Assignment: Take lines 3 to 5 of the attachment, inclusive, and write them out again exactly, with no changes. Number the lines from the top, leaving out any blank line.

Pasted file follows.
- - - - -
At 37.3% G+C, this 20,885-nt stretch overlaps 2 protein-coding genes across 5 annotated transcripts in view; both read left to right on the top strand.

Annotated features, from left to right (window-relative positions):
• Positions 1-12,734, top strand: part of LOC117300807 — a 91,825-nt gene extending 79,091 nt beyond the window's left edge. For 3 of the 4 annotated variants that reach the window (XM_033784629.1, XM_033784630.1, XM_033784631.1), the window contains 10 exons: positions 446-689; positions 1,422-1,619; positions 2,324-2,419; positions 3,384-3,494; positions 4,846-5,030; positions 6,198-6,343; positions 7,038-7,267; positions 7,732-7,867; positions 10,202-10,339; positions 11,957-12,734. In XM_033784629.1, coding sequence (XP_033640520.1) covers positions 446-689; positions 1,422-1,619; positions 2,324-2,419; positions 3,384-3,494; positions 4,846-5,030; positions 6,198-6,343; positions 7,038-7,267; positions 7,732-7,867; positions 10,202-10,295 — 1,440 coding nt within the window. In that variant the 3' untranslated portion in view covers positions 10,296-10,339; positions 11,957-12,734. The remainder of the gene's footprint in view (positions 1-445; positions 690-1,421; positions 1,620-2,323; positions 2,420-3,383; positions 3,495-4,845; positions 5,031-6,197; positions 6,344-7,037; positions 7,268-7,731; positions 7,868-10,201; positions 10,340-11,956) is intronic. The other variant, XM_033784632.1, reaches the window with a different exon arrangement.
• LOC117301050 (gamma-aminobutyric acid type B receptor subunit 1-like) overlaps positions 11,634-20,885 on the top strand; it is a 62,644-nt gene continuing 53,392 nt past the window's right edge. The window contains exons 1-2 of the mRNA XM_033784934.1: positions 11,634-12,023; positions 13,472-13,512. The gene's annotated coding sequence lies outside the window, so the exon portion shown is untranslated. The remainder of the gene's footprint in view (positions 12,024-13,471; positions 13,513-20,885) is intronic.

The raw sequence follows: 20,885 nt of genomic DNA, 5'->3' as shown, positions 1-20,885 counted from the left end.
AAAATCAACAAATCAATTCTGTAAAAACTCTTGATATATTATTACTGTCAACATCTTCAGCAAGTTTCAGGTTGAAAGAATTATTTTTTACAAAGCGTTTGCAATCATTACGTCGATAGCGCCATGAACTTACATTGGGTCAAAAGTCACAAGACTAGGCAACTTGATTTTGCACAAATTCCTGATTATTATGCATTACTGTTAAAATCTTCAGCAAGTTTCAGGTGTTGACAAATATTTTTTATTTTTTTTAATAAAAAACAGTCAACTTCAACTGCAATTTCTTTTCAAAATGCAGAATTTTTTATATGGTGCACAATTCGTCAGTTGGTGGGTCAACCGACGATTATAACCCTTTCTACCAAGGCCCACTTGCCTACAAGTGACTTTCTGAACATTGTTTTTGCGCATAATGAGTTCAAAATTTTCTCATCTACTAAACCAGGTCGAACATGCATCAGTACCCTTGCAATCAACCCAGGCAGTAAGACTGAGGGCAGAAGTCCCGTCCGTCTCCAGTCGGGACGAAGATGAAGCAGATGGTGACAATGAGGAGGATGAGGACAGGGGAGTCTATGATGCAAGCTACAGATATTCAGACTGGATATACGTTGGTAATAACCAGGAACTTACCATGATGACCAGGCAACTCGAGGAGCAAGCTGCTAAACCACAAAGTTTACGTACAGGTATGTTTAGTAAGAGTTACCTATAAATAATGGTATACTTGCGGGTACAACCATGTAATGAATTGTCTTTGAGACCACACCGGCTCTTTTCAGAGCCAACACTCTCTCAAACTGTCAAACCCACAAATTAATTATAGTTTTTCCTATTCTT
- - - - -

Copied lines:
• Positions 1-12,734, top strand: part of LOC117300807 — a 91,825-nt gene extending 79,091 nt beyond the window's left edge. For 3 of the 4 annotated variants that reach the window (XM_033784629.1, XM_033784630.1, XM_033784631.1), the window contains 10 exons: positions 446-689; positions 1,422-1,619; positions 2,324-2,419; positions 3,384-3,494; positions 4,846-5,030; positions 6,198-6,343; positions 7,038-7,267; positions 7,732-7,867; positions 10,202-10,339; positions 11,957-12,734. In XM_033784629.1, coding sequence (XP_033640520.1) covers positions 446-689; positions 1,422-1,619; positions 2,324-2,419; positions 3,384-3,494; positions 4,846-5,030; positions 6,198-6,343; positions 7,038-7,267; positions 7,732-7,867; positions 10,202-10,295 — 1,440 coding nt within the window. In that variant the 3' untranslated portion in view covers positions 10,296-10,339; positions 11,957-12,734. The remainder of the gene's footprint in view (positions 1-445; positions 690-1,421; positions 1,620-2,323; positions 2,420-3,383; positions 3,495-4,845; positions 5,031-6,197; positions 6,344-7,037; positions 7,268-7,731; positions 7,868-10,201; positions 10,340-11,956) is intronic. The other variant, XM_033784632.1, reaches the window with a different exon arrangement.
• LOC117301050 (gamma-aminobutyric acid type B receptor subunit 1-like) overlaps positions 11,634-20,885 on the top strand; it is a 62,644-nt gene continuing 53,392 nt past the window's right edge. The window contains exons 1-2 of the mRNA XM_033784934.1: positions 11,634-12,023; positions 13,472-13,512. The gene's annotated coding sequence lies outside the window, so the exon portion shown is untranslated. The remainder of the gene's footprint in view (positions 12,024-13,471; positions 13,513-20,885) is intronic.

The raw sequence follows: 20,885 nt of genomic DNA, 5'->3' as shown, positions 1-20,885 counted from the left end.